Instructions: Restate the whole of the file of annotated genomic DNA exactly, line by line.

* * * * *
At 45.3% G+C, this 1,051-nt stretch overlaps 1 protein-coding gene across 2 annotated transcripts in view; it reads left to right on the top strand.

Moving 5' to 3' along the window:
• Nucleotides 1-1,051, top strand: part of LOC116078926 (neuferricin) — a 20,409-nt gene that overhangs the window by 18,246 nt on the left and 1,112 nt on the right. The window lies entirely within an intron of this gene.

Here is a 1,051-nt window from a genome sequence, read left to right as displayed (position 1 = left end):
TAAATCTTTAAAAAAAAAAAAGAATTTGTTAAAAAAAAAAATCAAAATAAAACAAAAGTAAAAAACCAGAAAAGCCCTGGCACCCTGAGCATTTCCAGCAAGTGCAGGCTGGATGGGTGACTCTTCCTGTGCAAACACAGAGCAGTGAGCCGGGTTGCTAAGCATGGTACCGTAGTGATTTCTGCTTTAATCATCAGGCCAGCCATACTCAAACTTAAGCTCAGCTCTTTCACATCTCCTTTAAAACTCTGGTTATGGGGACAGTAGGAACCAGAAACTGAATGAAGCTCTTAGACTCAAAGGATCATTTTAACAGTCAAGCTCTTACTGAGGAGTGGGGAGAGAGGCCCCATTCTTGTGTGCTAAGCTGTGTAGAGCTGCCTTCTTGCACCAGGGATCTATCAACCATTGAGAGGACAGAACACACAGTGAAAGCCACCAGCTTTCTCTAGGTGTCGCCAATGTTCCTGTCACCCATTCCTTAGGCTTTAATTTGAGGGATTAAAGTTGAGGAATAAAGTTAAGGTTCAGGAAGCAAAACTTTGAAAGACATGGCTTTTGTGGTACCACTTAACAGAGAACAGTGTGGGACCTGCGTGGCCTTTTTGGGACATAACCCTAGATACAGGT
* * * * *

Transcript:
At 45.3% G+C, this 1,051-nt stretch overlaps 1 protein-coding gene across 2 annotated transcripts in view; it reads left to right on the top strand.

Moving 5' to 3' along the window:
• Nucleotides 1-1,051, top strand: part of LOC116078926 (neuferricin) — a 20,409-nt gene that overhangs the window by 18,246 nt on the left and 1,112 nt on the right. The window lies entirely within an intron of this gene.

Here is a 1,051-nt window from a genome sequence, read left to right as displayed (position 1 = left end):
TAAATCTTTAAAAAAAAAAAAGAATTTGTTAAAAAAAAAAATCAAAATAAAACAAAAGTAAAAAACCAGAAAAGCCCTGGCACCCTGAGCATTTCCAGCAAGTGCAGGCTGGATGGGTGACTCTTCCTGTGCAAACACAGAGCAGTGAGCCGGGTTGCTAAGCATGGTACCGTAGTGATTTCTGCTTTAATCATCAGGCCAGCCATACTCAAACTTAAGCTCAGCTCTTTCACATCTCCTTTAAAACTCTGGTTATGGGGACAGTAGGAACCAGAAACTGAATGAAGCTCTTAGACTCAAAGGATCATTTTAACAGTCAAGCTCTTACTGAGGAGTGGGGAGAGAGGCCCCATTCTTGTGTGCTAAGCTGTGTAGAGCTGCCTTCTTGCACCAGGGATCTATCAACCATTGAGAGGACAGAACACACAGTGAAAGCCACCAGCTTTCTCTAGGTGTCGCCAATGTTCCTGTCACCCATTCCTTAGGCTTTAATTTGAGGGATTAAAGTTGAGGAATAAAGTTAAGGTTCAGGAAGCAAAACTTTGAAAGACATGGCTTTTGTGGTACCACTTAACAGAGAACAGTGTGGGACCTGCGTGGCCTTTTTGGGACATAACCCTAGATACAGGT